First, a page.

"As an interesting side-note, there was one funny thing I remember about Paul Robeson Jr. It’s funny what sticks with you, but I remember the language he used. He was the first male I ever encountered who swore in front of women with really foul language—rude, crude. I mean the 'F-word' and everything. You have to understand that men just didn’t talk like that in those days. Later on they would all the time, but not back then. Robeson was the first time where I saw that. It really struck me. It was very unusual."
On February 4, 1960, Robeson testified before the House Un-American Activities Committee, chaired by Pennsylvania Democrat Francis Walter. Historian Paul Kengor writes:
"Robeson Jr. ... was characteristically evasive, snide, unintimidated, and disrespectful. He refused to answer basic questions, including repeatedly refusing to affirm that he was a member of the Communist Party. He wouldn’t discuss his pro-Soviet work at the Vienna festival; to the contrary, he maligned the anti-communist Americans who were there. Amazingly, Paul Jr. accused them (the anti-communists) of agitating and turning the festival into a 'cold-war battlefield.' He said that they had come to 'disrupt,' 'discredit,' and 'subvert' the festival. They were a 'disgrace,' he snarled at the committee....
"Robeson then turned his guns on the House Committee itself, which he accused of 'harass[ing] those who fight for Negro equality,' of giving 'aid and comfort to segregationists,' of undermining 'the enforcement of civil rights of Negroes,' of 'never doing anything about civil rights,' and of being sympathetic to 'self-confessed Nazis and Fascist collaborators.'
"This was the typical smear tactic used by the communist left. And, of course, Paul Jr. accused the committee of 'attempting to poison the minds of young people with the ideology of McCarthyism.'"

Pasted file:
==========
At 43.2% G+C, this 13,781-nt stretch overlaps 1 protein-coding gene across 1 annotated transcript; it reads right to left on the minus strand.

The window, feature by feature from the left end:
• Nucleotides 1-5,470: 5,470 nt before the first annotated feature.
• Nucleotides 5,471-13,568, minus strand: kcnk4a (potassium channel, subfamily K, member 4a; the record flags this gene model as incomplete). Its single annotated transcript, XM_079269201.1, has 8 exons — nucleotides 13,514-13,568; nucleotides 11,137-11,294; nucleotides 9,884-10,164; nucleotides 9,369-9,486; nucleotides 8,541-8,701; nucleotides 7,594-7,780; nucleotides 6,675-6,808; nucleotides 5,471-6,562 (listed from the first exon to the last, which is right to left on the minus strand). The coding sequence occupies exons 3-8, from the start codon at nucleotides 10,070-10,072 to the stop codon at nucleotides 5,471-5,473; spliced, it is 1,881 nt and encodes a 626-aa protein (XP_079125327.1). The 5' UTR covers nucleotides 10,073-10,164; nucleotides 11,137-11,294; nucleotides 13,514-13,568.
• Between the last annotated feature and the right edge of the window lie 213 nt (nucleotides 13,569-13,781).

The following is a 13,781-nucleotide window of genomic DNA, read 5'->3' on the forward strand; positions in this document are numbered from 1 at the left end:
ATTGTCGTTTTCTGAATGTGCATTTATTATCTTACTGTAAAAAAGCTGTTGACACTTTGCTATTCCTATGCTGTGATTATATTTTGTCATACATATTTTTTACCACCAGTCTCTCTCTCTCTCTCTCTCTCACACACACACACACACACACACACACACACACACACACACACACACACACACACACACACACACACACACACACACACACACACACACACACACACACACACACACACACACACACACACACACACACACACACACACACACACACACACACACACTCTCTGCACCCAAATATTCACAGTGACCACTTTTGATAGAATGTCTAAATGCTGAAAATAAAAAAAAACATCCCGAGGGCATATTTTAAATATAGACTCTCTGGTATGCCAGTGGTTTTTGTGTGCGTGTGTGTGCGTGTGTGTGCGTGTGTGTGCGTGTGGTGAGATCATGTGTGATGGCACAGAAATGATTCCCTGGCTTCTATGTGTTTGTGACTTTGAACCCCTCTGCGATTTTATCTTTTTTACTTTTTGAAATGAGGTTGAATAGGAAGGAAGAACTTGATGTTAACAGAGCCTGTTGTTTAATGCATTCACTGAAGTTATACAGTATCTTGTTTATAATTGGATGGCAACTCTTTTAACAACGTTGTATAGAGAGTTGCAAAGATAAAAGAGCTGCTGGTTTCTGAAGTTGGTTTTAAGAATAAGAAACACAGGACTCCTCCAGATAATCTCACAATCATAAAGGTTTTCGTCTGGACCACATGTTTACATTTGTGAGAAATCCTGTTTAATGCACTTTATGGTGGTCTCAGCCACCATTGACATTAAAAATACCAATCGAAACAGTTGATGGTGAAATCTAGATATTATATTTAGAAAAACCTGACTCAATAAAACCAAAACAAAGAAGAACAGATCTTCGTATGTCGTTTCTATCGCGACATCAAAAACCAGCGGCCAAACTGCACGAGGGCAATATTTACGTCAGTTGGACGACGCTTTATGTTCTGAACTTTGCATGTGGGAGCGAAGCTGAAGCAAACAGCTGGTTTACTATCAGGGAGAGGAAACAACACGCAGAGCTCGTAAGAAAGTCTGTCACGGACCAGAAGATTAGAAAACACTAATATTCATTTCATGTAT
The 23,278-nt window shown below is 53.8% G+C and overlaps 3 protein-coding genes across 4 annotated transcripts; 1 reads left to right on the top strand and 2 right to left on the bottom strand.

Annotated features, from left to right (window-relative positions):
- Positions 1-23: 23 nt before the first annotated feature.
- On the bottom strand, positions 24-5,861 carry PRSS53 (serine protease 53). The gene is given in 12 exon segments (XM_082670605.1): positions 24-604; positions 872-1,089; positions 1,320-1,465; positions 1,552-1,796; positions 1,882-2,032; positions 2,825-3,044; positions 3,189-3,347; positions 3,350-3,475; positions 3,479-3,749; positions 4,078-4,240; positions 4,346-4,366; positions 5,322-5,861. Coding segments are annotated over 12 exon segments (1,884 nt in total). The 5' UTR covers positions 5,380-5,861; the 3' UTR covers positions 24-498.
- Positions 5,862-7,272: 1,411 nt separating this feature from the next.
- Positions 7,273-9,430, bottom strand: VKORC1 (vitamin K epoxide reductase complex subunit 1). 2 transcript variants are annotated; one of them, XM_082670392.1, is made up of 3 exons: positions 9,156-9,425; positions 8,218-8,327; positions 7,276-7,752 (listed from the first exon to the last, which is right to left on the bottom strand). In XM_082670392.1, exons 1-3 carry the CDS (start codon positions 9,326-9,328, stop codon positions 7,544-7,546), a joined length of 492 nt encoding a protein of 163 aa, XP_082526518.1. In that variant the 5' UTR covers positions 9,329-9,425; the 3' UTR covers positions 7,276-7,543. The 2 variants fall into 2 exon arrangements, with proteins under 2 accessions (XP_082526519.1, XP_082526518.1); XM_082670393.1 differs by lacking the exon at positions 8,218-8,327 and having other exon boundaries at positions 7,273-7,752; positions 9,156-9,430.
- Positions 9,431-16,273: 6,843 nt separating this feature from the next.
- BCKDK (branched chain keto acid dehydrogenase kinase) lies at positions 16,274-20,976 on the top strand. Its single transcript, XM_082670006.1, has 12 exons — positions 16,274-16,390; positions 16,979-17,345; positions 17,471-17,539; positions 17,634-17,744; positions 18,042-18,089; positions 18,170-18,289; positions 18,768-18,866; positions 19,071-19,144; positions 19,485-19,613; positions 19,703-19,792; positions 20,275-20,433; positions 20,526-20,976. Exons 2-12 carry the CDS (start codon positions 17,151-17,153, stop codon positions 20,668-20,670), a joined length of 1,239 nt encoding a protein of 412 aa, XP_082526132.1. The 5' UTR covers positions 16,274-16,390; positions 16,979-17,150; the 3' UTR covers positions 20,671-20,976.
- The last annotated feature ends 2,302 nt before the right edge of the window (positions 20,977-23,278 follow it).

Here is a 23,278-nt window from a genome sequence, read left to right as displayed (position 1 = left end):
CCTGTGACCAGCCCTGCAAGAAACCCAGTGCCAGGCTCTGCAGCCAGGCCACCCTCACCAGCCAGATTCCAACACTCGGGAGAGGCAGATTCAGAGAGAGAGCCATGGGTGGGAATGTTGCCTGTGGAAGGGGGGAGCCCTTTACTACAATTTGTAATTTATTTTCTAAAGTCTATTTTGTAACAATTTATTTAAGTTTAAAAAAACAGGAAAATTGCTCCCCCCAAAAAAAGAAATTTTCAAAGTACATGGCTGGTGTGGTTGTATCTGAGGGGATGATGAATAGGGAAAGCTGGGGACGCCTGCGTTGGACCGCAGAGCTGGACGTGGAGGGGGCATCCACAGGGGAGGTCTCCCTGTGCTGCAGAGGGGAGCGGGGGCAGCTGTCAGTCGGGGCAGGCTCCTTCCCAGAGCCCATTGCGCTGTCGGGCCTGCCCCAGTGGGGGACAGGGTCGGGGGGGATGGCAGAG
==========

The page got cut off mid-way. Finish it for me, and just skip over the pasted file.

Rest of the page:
In 1986 Robeson was a signatory to a statement opposing the Reagan administration’s policy of aiding anti-Communist forces in Nicaragua. Drafted by the Campaign for Peace and Democracy/East and West, the statement was signed by such notables as Ed Asner, Noam Chomsky, Richard Falk, Allen Ginsberg, Todd Gitlin, Bernie Sanders, and George Soros.
In 1998 Robeson happily predicted that the 21st century would be “Marx’s time.”
Robeson advocated an all-out revolution that would topple America's existing social structure and usher in a Communist era. “Talk is cheap,” he said. “Revolutions never got made by talking. Revolution only happens when large groups of people spontaneously want it.”
Ultimately, Robeson called for a form of “economic justice” based on a massive redistribution of wealth; the U.S. government, he said, should spend “hundreds of billions of dollars” to elevate the income of every American earning less than the median income.
Robeson accused “reactionary” conservatives of having brought to the U.S. “a creeping Fascism that seeks to install power vested in big banks, business corporations, the President, and the army in place of power vested in the people and Congress.” The cure for “the disease of Fascism,” said Robeson, is a “peaceful anti-Fascist mass movement” comprised of a “coalition of Blacks, Latinos, labor, progressive whites, and Asians, which is committed to the political destruction of the Republican Party.”